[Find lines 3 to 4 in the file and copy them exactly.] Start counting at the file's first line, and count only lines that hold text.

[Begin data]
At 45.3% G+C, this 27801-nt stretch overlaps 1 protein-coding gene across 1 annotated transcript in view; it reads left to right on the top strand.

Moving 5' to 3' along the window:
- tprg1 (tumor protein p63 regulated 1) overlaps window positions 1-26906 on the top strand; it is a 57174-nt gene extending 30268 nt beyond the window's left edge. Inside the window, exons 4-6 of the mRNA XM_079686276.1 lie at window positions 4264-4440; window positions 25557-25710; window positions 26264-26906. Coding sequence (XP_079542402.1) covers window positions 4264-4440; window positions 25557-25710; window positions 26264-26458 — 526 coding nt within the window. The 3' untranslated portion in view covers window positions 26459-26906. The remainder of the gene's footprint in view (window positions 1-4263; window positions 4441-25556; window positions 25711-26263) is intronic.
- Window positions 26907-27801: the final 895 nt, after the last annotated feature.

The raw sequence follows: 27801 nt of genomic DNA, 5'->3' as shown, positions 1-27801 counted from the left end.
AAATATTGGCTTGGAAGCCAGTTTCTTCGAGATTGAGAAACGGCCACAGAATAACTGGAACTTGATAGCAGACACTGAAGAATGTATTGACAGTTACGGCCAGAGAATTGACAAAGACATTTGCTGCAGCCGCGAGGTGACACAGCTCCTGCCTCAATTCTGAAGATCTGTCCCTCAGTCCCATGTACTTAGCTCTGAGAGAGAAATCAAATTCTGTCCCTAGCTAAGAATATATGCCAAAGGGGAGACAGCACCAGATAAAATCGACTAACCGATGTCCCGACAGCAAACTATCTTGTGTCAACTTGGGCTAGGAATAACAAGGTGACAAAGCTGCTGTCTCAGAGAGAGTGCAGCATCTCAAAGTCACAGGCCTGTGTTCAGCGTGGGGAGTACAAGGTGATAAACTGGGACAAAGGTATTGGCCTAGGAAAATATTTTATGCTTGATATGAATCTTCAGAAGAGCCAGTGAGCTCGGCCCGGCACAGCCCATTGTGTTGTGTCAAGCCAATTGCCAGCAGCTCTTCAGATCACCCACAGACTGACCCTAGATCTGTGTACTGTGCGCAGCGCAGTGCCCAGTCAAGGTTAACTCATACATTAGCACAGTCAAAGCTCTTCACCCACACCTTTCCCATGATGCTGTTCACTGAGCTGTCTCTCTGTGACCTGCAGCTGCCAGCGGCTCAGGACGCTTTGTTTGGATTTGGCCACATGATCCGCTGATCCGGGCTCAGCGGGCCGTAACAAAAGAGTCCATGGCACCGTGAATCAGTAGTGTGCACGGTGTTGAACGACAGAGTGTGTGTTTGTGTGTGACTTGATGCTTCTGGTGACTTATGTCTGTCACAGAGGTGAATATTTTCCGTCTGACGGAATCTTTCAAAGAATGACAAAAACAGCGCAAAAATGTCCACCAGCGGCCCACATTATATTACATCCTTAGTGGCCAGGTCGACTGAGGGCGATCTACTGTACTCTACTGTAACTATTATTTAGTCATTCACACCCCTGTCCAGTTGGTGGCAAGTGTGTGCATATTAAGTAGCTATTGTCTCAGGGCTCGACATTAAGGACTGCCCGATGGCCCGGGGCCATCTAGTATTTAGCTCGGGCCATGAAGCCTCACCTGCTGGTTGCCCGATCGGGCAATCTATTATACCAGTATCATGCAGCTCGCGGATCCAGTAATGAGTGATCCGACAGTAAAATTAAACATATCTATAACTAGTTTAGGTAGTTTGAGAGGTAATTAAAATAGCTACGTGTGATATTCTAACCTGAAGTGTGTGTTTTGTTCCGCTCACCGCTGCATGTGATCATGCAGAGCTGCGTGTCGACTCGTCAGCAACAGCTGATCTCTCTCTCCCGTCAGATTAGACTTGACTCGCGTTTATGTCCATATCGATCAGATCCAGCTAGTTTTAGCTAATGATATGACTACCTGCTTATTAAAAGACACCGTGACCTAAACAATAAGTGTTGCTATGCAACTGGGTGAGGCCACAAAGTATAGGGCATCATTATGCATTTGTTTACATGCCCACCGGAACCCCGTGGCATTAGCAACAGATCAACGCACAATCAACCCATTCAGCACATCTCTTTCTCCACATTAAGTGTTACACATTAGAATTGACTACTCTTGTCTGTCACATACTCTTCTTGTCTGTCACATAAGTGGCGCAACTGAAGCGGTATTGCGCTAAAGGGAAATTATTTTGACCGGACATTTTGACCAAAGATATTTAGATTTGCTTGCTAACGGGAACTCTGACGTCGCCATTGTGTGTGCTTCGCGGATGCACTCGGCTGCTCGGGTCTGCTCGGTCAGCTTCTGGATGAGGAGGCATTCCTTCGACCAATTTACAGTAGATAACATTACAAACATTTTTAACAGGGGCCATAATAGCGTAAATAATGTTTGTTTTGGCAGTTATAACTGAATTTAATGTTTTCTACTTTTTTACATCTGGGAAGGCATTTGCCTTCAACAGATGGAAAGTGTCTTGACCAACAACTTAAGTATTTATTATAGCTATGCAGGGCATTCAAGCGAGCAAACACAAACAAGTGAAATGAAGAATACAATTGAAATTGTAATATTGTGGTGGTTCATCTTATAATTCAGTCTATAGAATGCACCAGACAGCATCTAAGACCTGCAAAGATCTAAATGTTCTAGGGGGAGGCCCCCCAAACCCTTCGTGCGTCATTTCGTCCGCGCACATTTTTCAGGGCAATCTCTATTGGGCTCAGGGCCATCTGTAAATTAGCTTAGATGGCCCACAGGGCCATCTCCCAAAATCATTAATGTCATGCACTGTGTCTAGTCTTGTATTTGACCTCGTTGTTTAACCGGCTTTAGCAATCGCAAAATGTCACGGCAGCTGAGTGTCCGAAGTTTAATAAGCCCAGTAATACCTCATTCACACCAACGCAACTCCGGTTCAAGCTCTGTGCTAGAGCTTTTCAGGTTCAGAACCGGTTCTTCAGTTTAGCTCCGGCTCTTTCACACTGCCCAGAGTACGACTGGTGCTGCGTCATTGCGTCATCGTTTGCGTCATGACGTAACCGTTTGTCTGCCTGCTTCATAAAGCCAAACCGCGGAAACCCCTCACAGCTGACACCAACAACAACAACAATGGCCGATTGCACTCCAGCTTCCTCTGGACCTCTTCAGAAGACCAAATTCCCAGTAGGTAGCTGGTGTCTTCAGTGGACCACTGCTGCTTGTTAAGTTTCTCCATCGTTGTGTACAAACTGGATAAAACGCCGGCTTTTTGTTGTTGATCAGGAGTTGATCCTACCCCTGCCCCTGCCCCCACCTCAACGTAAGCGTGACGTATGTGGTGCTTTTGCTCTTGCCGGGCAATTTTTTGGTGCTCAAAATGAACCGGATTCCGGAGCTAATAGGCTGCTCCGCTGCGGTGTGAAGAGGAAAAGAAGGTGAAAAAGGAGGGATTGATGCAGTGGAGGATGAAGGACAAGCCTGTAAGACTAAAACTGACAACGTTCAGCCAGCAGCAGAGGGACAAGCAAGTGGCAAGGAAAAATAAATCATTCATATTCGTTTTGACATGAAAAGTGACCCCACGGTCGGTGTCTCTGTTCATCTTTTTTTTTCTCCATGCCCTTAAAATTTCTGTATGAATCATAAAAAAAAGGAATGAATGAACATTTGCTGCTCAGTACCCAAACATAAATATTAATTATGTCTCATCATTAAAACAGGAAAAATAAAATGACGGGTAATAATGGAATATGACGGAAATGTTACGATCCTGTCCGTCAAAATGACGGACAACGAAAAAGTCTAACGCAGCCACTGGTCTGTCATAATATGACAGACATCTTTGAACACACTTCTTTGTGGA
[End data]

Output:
- tprg1 (tumor protein p63 regulated 1) overlaps window positions 1-26906 on the top strand; it is a 57174-nt gene extending 30268 nt beyond the window's left edge. Inside the window, exons 4-6 of the mRNA XM_079686276.1 lie at window positions 4264-4440; window positions 25557-25710; window positions 26264-26906. Coding sequence (XP_079542402.1) covers window positions 4264-4440; window positions 25557-25710; window positions 26264-26458 — 526 coding nt within the window. The 3' untranslated portion in view covers window positions 26459-26906. The remainder of the gene's footprint in view (window positions 1-4263; window positions 4441-25556; window positions 25711-26263) is intronic.
- Window positions 26907-27801: the final 895 nt, after the last annotated feature.